Government employees may have additonal rights. State and local government employees may be protected by civil service laws, and some federal employees have a form of civil service protection that is administered by the Merit Systems Protection Board or other agencies. In addition, government employees may have constitutional claims -- such as denial of due process -- in connection with their terminations. In some limited cases, government employees may be protected from termination due to the exercise of their constitutional rights, such as the right to free speech.
Otherwise, at-will employees have no recourse in Texas, other than to file a claim for unemployment compensation with the Texas Workforce Commission.
6. Can You Sue Your Employer for Fraud, Bad Faith, or Promissory Estoppel If You Get Fired?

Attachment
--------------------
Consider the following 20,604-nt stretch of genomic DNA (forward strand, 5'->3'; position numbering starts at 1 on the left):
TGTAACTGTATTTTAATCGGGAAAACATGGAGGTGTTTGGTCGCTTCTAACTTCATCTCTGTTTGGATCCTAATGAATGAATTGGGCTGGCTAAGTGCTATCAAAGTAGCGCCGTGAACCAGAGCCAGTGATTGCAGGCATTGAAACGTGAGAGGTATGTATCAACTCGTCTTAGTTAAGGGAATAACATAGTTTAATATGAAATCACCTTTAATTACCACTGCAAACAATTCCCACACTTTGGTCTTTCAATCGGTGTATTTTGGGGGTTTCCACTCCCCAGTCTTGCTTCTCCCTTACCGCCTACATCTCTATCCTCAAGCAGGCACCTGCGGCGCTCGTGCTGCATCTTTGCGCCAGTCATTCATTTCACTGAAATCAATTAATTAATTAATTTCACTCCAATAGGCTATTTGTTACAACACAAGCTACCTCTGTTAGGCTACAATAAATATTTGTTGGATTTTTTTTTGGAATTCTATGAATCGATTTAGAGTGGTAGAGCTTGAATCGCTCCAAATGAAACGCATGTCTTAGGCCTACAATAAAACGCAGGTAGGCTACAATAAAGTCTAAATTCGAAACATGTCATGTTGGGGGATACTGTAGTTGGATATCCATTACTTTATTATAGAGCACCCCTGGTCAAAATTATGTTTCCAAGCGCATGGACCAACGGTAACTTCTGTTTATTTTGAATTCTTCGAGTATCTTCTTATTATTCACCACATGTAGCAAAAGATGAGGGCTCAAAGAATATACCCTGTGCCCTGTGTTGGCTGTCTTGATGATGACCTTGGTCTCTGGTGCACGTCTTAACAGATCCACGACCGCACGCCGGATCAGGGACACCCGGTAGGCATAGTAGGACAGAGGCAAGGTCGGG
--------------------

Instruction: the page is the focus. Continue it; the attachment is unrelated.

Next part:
A few employees have tried to get around the at-will employment contract by claiming fraud , bad faith, or some similar theory. With two exceptions, they have all lost. In both of the exceptions, a court recognized a promissory estoppel claim against the employer.
The first exception is Roberts v. Geosource Drilling Services, Inc., 757 S.W.2d 48 (Tex. App. -- Houston [1st Dist.] 1988, no writ). In that case, Geosource hired Roberts to work on an offshore project. Roberts signed a written contract with Geosource, though the contract provided for employment at will. Relying on oral promises and the written agreement, Roberts quit his current job and prepared to go to work for Geosource. A few days later, Geosource called him and told him that it had changed its mind and that it would not employ him.
Roberts sued Geosource for breach of contract, promissory estoppel, and fraud. The trial court ruled against Roberts, but the First Court of Appeals reversed with respect to the promissory estoppel claim: